Since for men for every region of

Since the beginning, the World Trade Organization (WTO)
established international trade as the global framework setting in place the
standard rules with the purpose that all economic agents around the world can
benefit from trade. To attain this achievement, WTO and the International Labor
Organization (ILO) worked jointly, seeking a common purpose: “Trade
has the potential to raise global welfare and improve employment outcomes.”1
Under this viewpoint, a fair interaction between labor force and trade openness
could improve the well-being for all countries. Vast flows of goods from one
place to another are moving easier and faster since trade began to consolidate its presence
across the international market. In this context, the Organization for Economic
Cooperation and Development, (OECD) points out that trade in goods is mainly a channel
to integrate economies. This argument is based on the idea that open economies
are more interconnected and that trade came to fill out the variety of needs
required by countries more rapidly, and as a consequence, it has split a higher
welfare for people. Yet, despite the best efforts in coordination made by both
organizations to enhance trade and employment, their net effect across
economies have had unpredictable results. Economies react different, depending
on their own social, political, and economic structure.

             The 80’s and 90’s were decades when trade liberalization
extended its roots to developing countries and labour force
growth was substantially higher for women than for men for every region of the
world except Africa ( Lin Lean Lim, 2007). However, nowadays, in some developing
countries, the average patterns of women’s labor force participation are more
mixed ( World Bank, 2012). For instance, United Nations points out that in  the Middle East & North Africa and South
Asia regions, male labor force participation rates exceed women’s by over 50
percentage points. In contrast to this, from 1990 to 2010, women’s
participation rates in the Latin American & Caribbean region showed the
most gains, increasing by 18 pencentage points in the last two decades. According
to  Susan Jokes (1995), the female labor
force participation has increased mainly in the manufacturing and services
sector as a result of trade.

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             In
addition, it is also known that the existing asymmetries among countries in
human capital, technology, infrastructure, investment, and etc., especially for
developing countries – where women usually meet these asymmetries on an even deeper level – usually has given the women
less access to inputs, education, and resources. Based on it, many economies
keep the assumption that protectionist measures can minimize the advantages
guaranteed for others; trade barriers are still part of policies in some
countries with the purpose to anticipate worsening trade balance (Mansfield and
Busch, 1995).

In
this line, also, as AlAzzwi (2010) mentions women have both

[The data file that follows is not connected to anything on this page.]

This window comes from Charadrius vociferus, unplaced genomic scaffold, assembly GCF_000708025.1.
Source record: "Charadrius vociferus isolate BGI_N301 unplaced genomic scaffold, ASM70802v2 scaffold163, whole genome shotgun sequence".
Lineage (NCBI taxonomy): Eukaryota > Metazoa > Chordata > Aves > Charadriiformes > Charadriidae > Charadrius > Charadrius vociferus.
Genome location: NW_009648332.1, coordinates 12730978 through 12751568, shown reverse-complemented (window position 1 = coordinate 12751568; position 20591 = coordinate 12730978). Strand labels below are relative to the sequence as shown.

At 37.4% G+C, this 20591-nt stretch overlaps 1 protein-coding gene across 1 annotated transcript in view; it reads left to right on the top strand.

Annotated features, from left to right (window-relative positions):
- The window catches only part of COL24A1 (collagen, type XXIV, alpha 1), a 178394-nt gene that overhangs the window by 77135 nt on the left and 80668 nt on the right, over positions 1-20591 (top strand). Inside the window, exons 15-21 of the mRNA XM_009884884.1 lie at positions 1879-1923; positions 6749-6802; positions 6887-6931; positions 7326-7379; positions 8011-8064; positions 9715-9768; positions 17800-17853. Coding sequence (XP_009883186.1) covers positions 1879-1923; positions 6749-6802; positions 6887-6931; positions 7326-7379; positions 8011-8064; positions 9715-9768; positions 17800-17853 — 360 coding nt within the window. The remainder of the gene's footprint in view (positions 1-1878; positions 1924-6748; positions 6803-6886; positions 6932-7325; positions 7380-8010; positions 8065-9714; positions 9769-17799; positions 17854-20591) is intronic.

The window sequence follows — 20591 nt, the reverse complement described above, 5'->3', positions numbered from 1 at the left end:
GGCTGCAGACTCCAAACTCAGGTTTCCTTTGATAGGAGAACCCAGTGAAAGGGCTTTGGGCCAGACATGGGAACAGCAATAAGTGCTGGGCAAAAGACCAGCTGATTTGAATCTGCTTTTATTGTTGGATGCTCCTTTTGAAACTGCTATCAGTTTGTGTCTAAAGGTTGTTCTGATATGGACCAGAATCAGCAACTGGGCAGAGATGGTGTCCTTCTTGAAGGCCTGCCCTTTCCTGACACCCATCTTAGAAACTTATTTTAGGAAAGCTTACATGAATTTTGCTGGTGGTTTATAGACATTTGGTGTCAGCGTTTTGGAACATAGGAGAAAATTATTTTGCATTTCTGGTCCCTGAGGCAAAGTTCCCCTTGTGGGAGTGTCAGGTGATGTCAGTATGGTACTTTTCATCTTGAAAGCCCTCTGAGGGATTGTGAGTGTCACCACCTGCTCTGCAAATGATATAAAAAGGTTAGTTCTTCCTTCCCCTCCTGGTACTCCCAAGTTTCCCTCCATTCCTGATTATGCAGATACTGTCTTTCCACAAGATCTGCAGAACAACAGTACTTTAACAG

labor market and household responsibilities that limit their labor market
experience.
Therefore, with less advantage and less opportunities to find a suitable job,
even at comparable skill levels, women earn less than men and usually is harder
for women to find more job opportunities than men (UNCTAD, 2012).

             Nonetheless, there is currently no
study to conclude that trade is the direct cause of unemployment or
particularly for female unemployment. On one hand, economies across countries
are different, therefore, factors of incidence cannot be considered and taken
individually. On the other hand, other economies ( pro-free market ) state that
reduction in trade barriers (such as tariff, import tax, and etc.) can enhance
efficiency;2
hence, lower tariffs, higher trade, and consequently more growth could promote
job opportunities.

             According
to the Heckscher-Ohlin Model ( H-O model), trade should be a good avenue to
increase employment and create jobs, especially for countries with abundant
labor force. In this regard is important to stress that only in China and India
exist a surplus of men before women, and when looking at any other region,
women exceed the men in numbers ( World’s Woman 2010. Trends and Statistics, United
Nations), it also sets the fact that level of female unemployment is increasing
overtime. Therefore, based on the aforementioned H-O model, it would be
expected that trade openness reduces the female unemployment rate in developing
countries, where female labor force is abundant. Anderson (2008) claims that
“the Heckscher-Ohlin analysis of the factor proportions model predicted that a
country would have a comparative advantage in the good which made relatively
intensive use of its relatively abundant factor, considering also factors
immobility between countries.” In this understanding, trade in goods
compensates this rigidity of factors as the model expects that trade patterns
allow countries to consume factor services as a part of one that is globally
integrated, reducing differences in national factor endowments, so, in this
line, unemployment in most of the scenarios will tend to reduce. Nevertheless,
it should be highlighted that this H-O model only considers two countries, two
commodities, and two factor of production, when all economies have a more
complex scenario that is not limited to two countries.

1Marc Bacchetta,
Ekkehard Ernst, and Juana P. Bustamante, “Globalization and Informal jobs in
Developing Countries “(A joint study from the International Labour Organization
and the World Trade Organization, Switzerland, 2009 ): 7.

2 Ann O. Krueguer, ” How to
liberalize a Small Open Economy,” in the Economies of the Caribbean Basin, ed
by Michael B. Connolly and John Mc. Dermott, (ed) Prager Publisher ( New York,
1985).

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